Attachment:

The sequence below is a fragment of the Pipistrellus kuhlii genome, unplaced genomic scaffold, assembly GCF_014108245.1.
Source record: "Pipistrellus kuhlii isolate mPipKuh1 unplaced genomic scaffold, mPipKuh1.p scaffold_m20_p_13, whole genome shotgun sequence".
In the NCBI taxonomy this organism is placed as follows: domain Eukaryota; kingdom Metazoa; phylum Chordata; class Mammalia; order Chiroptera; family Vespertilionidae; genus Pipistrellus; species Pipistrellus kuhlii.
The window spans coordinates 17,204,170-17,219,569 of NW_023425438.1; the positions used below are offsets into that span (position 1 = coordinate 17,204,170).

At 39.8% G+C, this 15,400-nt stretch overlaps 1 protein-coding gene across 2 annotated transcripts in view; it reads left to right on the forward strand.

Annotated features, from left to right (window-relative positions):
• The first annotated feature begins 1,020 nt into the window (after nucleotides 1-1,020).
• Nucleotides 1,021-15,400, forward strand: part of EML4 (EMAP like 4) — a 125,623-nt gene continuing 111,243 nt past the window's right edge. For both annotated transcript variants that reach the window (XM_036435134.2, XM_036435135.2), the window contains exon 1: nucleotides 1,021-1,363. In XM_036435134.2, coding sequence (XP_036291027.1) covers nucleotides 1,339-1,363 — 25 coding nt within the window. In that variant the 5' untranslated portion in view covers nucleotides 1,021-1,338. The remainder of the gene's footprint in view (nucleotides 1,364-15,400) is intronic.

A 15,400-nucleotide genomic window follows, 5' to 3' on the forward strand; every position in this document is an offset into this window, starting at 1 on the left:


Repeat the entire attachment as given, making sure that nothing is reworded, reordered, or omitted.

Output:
The sequence below is a fragment of the Pipistrellus kuhlii genome, unplaced genomic scaffold, assembly GCF_014108245.1.
Source record: "Pipistrellus kuhlii isolate mPipKuh1 unplaced genomic scaffold, mPipKuh1.p scaffold_m20_p_13, whole genome shotgun sequence".
In the NCBI taxonomy this organism is placed as follows: domain Eukaryota; kingdom Metazoa; phylum Chordata; class Mammalia; order Chiroptera; family Vespertilionidae; genus Pipistrellus; species Pipistrellus kuhlii.
The window spans coordinates 17,204,170-17,219,569 of NW_023425438.1; the positions used below are offsets into that span (position 1 = coordinate 17,204,170).

At 39.8% G+C, this 15,400-nt stretch overlaps 1 protein-coding gene across 2 annotated transcripts in view; it reads left to right on the forward strand.

Annotated features, from left to right (window-relative positions):
• The first annotated feature begins 1,020 nt into the window (after nucleotides 1-1,020).
• Nucleotides 1,021-15,400, forward strand: part of EML4 (EMAP like 4) — a 125,623-nt gene continuing 111,243 nt past the window's right edge. For both annotated transcript variants that reach the window (XM_036435134.2, XM_036435135.2), the window contains exon 1: nucleotides 1,021-1,363. In XM_036435134.2, coding sequence (XP_036291027.1) covers nucleotides 1,339-1,363 — 25 coding nt within the window. In that variant the 5' untranslated portion in view covers nucleotides 1,021-1,338. The remainder of the gene's footprint in view (nucleotides 1,364-15,400) is intronic.

A 15,400-nucleotide genomic window follows, 5' to 3' on the forward strand; every position in this document is an offset into this window, starting at 1 on the left: